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  • Metabolic Regulation and Disease

    Exploring Energy Metabolism

    Bruce Spiegelman, PhD, acknowledges that his work represents an untraditional area of Cancer Biology, the department in which he is a professor. "When I first came to Dana-Farber, I had a strong focus on cell differentiation, which is part of the cancer problem," he says, "and I used fat cells as a model system." Over time, Spiegelman became interested in the control of energy metabolism. Metabolic disease accounts, at least in part, for the rising incidence of cancer despite improvements in treatment during the last two decades, he explains. Today, a major focus of his laboratory is studying how gene transcription regulates energy homeostasis, which has application to the development of new therapies for obesity, diabetes, cardiovascular and neurodegenerative disorders, as well as cancer.

    fat-cells.jpgPrimary brown preadipocytes give rise to muscle cells when PRDM16 expression is knocked down. 

    A culture of primary brown fat preadipocytes was treated with an siRNA vector targeting PRDM16. In these cultures, long, multinucleated, tube-like cells appeared that were strongly marked by green fl uorescent protein, which was coexpressed from the vector. These GFP-expressing cells were stained with an antibody specifi c for the muscle-specifi c protein, myosin heavy chain, demonstrating that they were skeletal myocytes. These results suggest that brown fat cells and skeletal muscle cells are derived from a common precursor and that PRDM16 restricts skeletal muscle gene expression and development. Staining: GFP (green), myosin heavy chain (red), and nuclei (blue).

    In a 2008 paper published in the journal Nature – and lauded by the journal Science as one of the year's top 10 scientific breakthroughs – investigators in the Spiegelman laboratory, including first author Patrick Seale, PhD, completely overturned conventional dogma regarding the origin of brown fat. Previously, scientists believed that white fat cells, which store calories, and brown fat cells, which burn energy, arise from the same progenitor. Instead, says Spiegelman, "Brown fat is derived from muscle precursors, not at all from the white fat cell lineage." Through a series of biochemical and in vivo genetic studies, the Spiegelman group traced the lineage of brown fat cells and discovered that these cells share a common precursor with skeletal muscle cells, and that a protein known as PRDM16 acts as a cell-fate switch between the two. Astonishingly, RNAi knockdown of PRDM16 in brown fat cell precursors of mice induced the development of skeletal muscle cells – a "pretty outrageous result," remarks Spiegelman, who observed the multinuclear, tubular muscle cells under the microscope. If confirmed in future studies in the whole mouse or in humans, this unexpected connection between brown fat and skeletal muscle may present an entirely new approach to the treatment of obesity, says Spiegelman. "That's what we're really excited about."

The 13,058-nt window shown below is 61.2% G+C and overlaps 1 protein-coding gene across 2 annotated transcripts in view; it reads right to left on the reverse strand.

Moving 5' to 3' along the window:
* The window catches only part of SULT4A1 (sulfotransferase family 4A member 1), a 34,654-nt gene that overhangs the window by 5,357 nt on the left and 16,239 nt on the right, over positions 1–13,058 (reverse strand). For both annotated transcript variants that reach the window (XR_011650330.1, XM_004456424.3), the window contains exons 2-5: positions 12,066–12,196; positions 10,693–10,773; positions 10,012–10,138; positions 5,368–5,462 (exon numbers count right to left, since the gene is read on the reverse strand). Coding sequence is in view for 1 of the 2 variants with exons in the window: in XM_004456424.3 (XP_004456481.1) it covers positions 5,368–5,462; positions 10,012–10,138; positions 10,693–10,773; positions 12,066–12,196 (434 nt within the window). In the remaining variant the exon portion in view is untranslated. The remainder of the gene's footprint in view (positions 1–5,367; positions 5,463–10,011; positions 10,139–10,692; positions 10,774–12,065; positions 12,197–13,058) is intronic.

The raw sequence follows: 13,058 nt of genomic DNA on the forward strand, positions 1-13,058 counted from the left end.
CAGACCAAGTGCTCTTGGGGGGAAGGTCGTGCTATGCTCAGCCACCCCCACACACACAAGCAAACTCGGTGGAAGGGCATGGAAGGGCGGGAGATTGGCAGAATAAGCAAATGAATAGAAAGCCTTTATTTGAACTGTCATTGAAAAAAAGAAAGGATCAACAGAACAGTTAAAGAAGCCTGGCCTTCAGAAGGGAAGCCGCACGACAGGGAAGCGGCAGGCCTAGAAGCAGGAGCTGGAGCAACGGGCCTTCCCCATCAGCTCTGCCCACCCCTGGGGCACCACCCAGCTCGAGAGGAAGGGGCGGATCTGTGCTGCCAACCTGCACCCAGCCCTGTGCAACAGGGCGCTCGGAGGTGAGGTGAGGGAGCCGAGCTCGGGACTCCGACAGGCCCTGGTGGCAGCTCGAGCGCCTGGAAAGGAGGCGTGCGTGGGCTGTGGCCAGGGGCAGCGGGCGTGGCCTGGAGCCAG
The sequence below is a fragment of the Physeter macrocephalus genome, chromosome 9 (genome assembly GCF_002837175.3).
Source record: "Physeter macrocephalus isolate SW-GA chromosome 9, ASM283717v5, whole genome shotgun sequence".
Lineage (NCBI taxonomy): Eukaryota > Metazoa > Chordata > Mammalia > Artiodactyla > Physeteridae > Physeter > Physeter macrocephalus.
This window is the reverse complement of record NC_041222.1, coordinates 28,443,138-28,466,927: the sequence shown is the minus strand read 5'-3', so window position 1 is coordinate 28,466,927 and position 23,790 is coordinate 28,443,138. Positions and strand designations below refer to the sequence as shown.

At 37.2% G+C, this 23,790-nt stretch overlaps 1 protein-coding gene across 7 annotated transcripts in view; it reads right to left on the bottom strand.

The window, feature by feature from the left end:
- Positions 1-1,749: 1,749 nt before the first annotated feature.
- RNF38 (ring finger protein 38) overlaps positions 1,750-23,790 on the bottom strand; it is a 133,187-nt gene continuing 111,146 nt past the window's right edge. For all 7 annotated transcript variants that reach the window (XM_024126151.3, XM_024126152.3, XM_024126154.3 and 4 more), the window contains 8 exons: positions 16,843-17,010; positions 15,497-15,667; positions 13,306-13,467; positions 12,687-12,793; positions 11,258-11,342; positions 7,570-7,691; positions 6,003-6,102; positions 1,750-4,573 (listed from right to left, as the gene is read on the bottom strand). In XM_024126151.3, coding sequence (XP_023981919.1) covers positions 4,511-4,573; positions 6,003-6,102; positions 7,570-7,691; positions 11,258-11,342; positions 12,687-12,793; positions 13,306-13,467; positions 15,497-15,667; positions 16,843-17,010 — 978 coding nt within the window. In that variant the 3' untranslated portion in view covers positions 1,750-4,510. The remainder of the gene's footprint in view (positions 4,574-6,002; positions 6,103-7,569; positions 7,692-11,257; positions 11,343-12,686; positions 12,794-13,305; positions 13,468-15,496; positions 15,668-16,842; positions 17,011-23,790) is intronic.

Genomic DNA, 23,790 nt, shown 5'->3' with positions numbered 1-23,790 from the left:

In studies of ischemia and hypoxia, investigators in his lab also discovered a novel transcriptional pathway of angiogenesis that bypasses – and appears to complement - the canonical pathway known as hypoxia inducible factor (HIF)-1α. Until this finding, it was thought that when a cell experiences a crisis, the HIF-1α pathway stimulates vascular endothelial growth factor (VEGF) to develop new blood vessels to protect the cell from injury. In experiments in cultured muscle cells and in the skeletal muscle of mice, however, investigators found that a lack of nutrients and oxygen induced the transcriptional coactivator PGC-1α to stimulate VEGF (the PGC-1α protein activates transcription factors that regulate energy metabolism). "We discovered a separate regulatory pathway, independent of HIF-1α, which leads to induction of the same growth factors through PGC-1α," explains Spiegelman.

    So, why would the cell choose one pathway over the other? "We think the two pathways are complementary," he responds, "and that the HIF-1α pathway depends on the relative oxygen tension in the cell, while the PCG-1α pathway depends on its relative energy charge." Although this research was conducted exclusively in skeletal muscle cells, Spiegelman predicts that PGC-1α is likely to function similarly in other cells. Whether it plays a role in the vascularization of tumor cells has yet to be studied.

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